For people with mild kidney disease, the recommended maximum daily dose is 150 mg. If you have more severe kidney disease, the recommended maximum daily dose is 100 mg. Following these guidelines may help reduce the risk of side effects.

Flamax side effects

The more common side effects that can occur with Flamax include:

•        upset stomach

•        nausea

•        diarrhea

•        headache

•        dizziness

•        drowsiness

If these effects are mild, they may go away within a few days or a couple of weeks. If they’re more severe or don’t go away, talk to your doctor or pharmacist.

Serious side effects

Call your doctor right away if you have serious side effects. Call 911 if your symptoms feel life-threatening or if you think you’re having a medical emergency. Serious side effects and their symptoms can include the following:

•        Heart attack or stroke. Symptoms can include:

o       chest pain

o       shortness of breath

o       weakness on one side of your body

o       slurred speech

•        Kidney damage (if you use it for a long time). Symptoms can include:

o       decreased urination

o       swelling in your arms, legs, hands, or feet

•        Heart failure. Symptoms can include:

o       unusual weight gain

o       swelling in your arms, legs, hands, or feet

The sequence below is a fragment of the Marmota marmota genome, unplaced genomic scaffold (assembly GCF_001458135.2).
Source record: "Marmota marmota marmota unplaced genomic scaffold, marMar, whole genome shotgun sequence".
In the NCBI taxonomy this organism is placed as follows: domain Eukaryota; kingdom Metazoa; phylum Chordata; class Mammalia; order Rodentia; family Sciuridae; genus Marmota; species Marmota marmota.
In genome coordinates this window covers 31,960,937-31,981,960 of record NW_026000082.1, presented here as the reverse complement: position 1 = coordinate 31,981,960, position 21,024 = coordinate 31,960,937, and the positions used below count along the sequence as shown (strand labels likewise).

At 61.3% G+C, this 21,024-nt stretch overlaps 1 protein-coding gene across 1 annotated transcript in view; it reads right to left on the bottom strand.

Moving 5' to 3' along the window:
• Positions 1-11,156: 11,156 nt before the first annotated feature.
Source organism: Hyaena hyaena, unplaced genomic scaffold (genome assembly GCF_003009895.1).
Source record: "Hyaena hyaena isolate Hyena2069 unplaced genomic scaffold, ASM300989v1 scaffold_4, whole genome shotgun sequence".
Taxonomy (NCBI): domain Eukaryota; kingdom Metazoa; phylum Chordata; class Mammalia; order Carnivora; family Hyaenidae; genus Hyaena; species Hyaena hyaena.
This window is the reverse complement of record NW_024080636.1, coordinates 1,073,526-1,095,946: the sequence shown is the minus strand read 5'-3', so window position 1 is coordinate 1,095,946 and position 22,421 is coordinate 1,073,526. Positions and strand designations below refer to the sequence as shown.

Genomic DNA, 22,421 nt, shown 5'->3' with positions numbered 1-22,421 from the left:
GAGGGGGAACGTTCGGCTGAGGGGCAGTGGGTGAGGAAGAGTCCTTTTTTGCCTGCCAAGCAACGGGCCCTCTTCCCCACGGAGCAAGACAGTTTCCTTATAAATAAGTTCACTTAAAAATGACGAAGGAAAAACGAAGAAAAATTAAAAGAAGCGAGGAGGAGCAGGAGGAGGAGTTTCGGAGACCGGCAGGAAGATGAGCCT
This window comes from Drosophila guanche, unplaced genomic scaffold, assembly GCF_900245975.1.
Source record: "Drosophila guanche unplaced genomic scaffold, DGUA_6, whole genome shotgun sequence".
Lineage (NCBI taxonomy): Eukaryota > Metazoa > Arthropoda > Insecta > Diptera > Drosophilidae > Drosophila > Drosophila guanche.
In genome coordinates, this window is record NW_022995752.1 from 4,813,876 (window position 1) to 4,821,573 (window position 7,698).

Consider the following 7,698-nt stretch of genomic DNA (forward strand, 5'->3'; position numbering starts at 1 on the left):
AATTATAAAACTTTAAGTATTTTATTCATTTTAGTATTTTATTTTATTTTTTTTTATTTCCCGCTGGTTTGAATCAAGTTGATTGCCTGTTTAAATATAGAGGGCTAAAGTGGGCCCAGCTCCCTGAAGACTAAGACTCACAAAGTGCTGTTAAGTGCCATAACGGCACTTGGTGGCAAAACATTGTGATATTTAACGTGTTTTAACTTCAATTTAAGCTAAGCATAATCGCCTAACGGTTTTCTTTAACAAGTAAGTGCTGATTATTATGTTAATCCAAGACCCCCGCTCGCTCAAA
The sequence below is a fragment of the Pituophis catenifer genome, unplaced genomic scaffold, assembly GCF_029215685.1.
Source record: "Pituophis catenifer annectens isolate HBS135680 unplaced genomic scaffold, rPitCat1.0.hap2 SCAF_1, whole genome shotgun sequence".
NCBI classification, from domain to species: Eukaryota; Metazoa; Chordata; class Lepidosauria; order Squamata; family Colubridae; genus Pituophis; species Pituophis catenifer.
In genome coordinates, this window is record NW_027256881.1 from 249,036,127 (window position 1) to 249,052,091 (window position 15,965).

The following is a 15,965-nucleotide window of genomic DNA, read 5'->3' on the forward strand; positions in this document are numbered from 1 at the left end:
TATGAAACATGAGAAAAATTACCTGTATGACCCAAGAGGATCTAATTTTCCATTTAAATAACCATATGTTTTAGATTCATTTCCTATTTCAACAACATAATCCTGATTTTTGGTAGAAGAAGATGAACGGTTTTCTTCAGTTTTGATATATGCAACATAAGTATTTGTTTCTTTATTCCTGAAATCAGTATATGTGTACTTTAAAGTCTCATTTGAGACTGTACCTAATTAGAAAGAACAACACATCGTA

•        Stomach problems, such as ulcers or bleeding. Symptoms can include:

o       stomach pain or upset stomach

o       black, tarry stools

o       vomiting up blood

•        Liver problems. Symptoms can include:

o       yellowing of your skin or the whites of your eyes

o       flu-like symptoms, such as body aches, fever, nausea, and vomiting

o       tiredness

o       pain in the upper part of your stomach area

o       itching

•        Skin reactions. Symptoms can include:

o       reddening, blistering, or peeling skin

•        Allergic reactions. Symptoms can include:

o       shortness of breath

o       swelling of your face, lips, or throat

What other drugs will affect Flamax?

Ask your doctor before using Flamax if you take an antidepressant such as citalopram, escitalopram, fluoxetine (Prozac), fluvoxamine, paroxetine, and sertraline (Zoloft), trazodone, or vilazodone. Taking any of these medicines with an NSAID may cause you to bruise or bleed easily.

Ask a doctor or pharmacist if it is safe for you to use Flamax if you are also using any of the following drugs:

•        lithium;

•        methotrexate;

•        probenecid;

•        a blood thinner (warfarin, Coumadin, Jantoven);

•        heart or blood pressure medication, including a diuretic or “water pill”; or

•        steroid medicine (such as prednisone).

This list is not complete. Other drugs may interact with Flamax, including prescription and over-the-counter medicines, vitamins, and herbal products. Not all possible interactions are listed in this medication guide.

Where can I get more information on Flamax?

Your pharmacist can provide more information about Flamax and Flamax Forte.


Dr. Oche Otorkpa PG Cert, MPH, PhD

Dr. Oche is a seasoned Public Health specialist who holds a post graduate certificate in Pharmacology and Therapeutics, an MPH, and a PhD both from Texila American University. He is a member of the International Society of Substance Use Professionals and a Fellow of the Royal Society for Public Health in the UK. He authored two books: "The Unseen Terrorist," published by AuthorHouse UK, and "The Night Before I Killed Addiction."